Colorado school districts should brace for a cut of 4 to 8 percent in state support for the 2010-11 school year.
That was the message delivered Friday at a Colorado Association of School Boards conference, appropriately titled “Staying Ahead of the Red – Leading in Tough Economic Times.”
Jane Urschel, deputy executive director of CASB, told the conference, “The cut to K-12 in 2010-11 will be in the range of 4 percent to 8 percent. … They do not expect it go beyond 8 percent.”
But, Urschel noted that projected state revenues and spending for 2010-11 still are moving targets, and that previous estimates of cuts have crept upward. “There’s so much we don’t know and so many answers we don’t have. … We hear different things different days.”
“We do recommend that school boards budget conservatively. … Discuss what your budget would look like under the scenarios of 4 percent, 6 percent, 8 percent cuts.”
State aid to K-12 schools in the current, 2009-10 budget year is about $3.7 billion. A 4 percent cut in 2010-11 would trim that by $150 million (about $180 per student), 8 percent by $300 million.
State school spending in the current year is expected to be trimmed by just under 2 percent, $110 million, after the legislature convenes in January.
Urschel’s comments wrapped up a presentation that also included Natalie Mullis, chief economist for the Office of Legislative Council, and Mary Wickersham, a policy advisor in the state treasurer’s office.
Mullis noted that because state revenue drops have been so steep, “I think the state legislature is going to have to deal with major policy changes” in 2010.
Wickersham said one of those policy debates will be over Amendment 23, the constitutional formula that requires annual per-pupil state school aid to increase by inflation plus 1 percent.
“There is an ongoing conversation about what is covered by Amendment 23,” she said. Much of that conversation is about the “factors,” formulas that give individual districts increased amounts of aid based on such things as size, declining enrollments and cost of living.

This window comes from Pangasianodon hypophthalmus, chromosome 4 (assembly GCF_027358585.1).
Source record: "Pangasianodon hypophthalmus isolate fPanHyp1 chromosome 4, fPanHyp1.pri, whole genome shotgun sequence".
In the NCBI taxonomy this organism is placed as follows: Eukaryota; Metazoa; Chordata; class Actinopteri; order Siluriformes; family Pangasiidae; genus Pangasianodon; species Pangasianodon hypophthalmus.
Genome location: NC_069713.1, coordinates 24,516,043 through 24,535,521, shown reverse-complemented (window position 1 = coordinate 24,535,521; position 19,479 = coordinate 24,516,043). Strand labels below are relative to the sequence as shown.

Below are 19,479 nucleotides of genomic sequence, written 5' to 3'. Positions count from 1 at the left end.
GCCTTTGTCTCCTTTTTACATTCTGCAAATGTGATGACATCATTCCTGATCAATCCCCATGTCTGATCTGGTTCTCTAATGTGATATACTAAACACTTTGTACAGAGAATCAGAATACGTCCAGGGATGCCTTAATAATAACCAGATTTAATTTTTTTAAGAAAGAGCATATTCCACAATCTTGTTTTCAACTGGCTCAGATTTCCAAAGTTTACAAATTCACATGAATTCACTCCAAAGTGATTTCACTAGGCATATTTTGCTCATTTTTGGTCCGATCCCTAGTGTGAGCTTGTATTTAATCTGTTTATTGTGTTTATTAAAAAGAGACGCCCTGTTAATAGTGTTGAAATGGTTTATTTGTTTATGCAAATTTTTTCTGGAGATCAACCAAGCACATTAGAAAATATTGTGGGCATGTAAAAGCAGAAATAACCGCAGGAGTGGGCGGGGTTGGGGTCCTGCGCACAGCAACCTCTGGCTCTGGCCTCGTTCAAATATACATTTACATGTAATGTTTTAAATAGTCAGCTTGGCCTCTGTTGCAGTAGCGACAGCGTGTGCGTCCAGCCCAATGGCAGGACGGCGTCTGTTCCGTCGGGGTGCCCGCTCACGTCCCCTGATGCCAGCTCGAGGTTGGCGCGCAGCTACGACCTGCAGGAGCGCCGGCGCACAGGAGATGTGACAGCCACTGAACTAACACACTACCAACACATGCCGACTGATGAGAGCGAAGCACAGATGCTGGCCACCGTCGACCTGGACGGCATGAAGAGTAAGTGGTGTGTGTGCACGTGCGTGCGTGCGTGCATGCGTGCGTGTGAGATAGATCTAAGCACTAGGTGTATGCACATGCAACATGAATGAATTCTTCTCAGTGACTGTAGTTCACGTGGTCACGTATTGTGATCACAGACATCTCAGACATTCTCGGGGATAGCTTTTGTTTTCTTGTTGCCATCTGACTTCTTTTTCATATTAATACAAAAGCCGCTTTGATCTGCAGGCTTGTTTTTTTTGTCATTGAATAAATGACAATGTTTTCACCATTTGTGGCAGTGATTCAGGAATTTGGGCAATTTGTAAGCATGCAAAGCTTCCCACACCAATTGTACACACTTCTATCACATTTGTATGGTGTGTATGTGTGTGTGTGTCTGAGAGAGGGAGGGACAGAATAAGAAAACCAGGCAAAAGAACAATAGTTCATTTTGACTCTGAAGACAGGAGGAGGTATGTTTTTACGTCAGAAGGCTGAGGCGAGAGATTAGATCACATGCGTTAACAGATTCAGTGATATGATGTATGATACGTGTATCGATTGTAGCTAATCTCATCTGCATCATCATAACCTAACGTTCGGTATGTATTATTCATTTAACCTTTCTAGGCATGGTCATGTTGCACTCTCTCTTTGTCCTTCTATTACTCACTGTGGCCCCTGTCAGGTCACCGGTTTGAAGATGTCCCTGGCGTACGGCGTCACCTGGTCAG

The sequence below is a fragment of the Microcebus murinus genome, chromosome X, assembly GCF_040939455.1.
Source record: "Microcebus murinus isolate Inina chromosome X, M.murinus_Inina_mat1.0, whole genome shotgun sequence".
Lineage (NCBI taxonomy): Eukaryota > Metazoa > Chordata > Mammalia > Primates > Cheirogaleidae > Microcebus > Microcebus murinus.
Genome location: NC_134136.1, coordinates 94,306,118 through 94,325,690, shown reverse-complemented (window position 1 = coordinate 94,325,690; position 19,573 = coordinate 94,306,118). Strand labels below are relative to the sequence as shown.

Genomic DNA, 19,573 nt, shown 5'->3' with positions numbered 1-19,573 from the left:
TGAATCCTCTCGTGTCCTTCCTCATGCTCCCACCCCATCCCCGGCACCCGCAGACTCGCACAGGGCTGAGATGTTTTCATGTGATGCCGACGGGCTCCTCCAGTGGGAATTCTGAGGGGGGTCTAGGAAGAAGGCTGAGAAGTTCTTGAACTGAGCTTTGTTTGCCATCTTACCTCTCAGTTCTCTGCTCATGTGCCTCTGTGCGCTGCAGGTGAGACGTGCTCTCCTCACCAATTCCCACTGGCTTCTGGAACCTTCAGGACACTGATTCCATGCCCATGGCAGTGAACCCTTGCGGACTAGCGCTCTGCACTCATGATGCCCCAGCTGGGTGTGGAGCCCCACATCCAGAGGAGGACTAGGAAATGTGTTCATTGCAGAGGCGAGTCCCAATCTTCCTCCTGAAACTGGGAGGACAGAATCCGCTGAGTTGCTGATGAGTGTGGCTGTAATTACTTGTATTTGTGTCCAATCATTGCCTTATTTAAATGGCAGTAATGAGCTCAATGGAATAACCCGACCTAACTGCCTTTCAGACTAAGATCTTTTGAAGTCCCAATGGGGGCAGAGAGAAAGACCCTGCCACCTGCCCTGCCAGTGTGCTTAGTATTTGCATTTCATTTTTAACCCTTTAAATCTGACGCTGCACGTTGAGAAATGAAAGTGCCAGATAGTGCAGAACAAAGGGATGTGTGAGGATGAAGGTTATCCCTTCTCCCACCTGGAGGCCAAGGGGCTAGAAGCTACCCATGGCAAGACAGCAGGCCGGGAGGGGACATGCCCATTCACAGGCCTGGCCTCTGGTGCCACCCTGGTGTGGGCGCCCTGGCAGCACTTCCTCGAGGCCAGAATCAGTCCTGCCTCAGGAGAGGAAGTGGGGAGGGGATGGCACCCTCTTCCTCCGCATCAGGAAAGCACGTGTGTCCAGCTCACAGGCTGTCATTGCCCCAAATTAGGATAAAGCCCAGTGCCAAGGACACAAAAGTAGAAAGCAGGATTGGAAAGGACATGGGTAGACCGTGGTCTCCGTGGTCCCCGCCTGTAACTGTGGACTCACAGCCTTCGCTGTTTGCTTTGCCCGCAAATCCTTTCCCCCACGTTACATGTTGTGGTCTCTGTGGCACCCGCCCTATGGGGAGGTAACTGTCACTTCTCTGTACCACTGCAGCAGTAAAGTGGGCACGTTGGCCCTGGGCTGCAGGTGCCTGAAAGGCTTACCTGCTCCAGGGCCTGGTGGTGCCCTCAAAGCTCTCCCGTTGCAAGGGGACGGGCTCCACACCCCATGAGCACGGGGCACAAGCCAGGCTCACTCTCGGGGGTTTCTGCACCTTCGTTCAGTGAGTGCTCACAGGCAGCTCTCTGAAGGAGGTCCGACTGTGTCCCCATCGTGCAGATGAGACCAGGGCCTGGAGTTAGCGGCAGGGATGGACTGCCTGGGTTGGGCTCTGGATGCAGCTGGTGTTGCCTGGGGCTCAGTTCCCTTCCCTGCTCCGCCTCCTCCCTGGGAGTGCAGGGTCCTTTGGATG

“Nobody wants to cut K-12, but as you see, this is an impossible situation. … You have to be able to come up with that money [overall required budget cuts] someplace,” Wickersham said.
Because state funding for colleges already has be cut to the minimum allowed by the federal stimulus law, she said, “Higher education is off the board; you can’t cut higher education any more.”
So, K-12 spending, which consumes more than 43 percent of the state general fund, is a target, regardless of A23.
School support also may be vulnerable to A23’s core formula, because state economists are projecting deflation this year will reduce the amount required to be spent.
State Rep. Christine Scanlan, D-Dillon, told the conference, “There has been some concern that schools weren’t feeling the pain” of state budget cuts. “Schools will feel the pain.”
At a later breakout session, Glenn Gustafson, chief financial officer for Colorado Springs District 11, gave board members some tips for how to handle the looming cuts.
Noting that 80-85 percent of district costs are salaries, he said, “In the end we’re talking about how much people get paid – or how many people are paid.”
He also advised boards to start 2010-11 budgeting soon and take steps like holding vacancies open now to save money that may be needed later.
“You’re going to want to go through a more public process than in the past,” because issues like class size will have to be considered. “I know no one likes to talk about class sizes, but in the end you’re going to have those conversations.”
Trimming employee benefits, furlough days and shorter school years may also be on the table for some districts, he warned.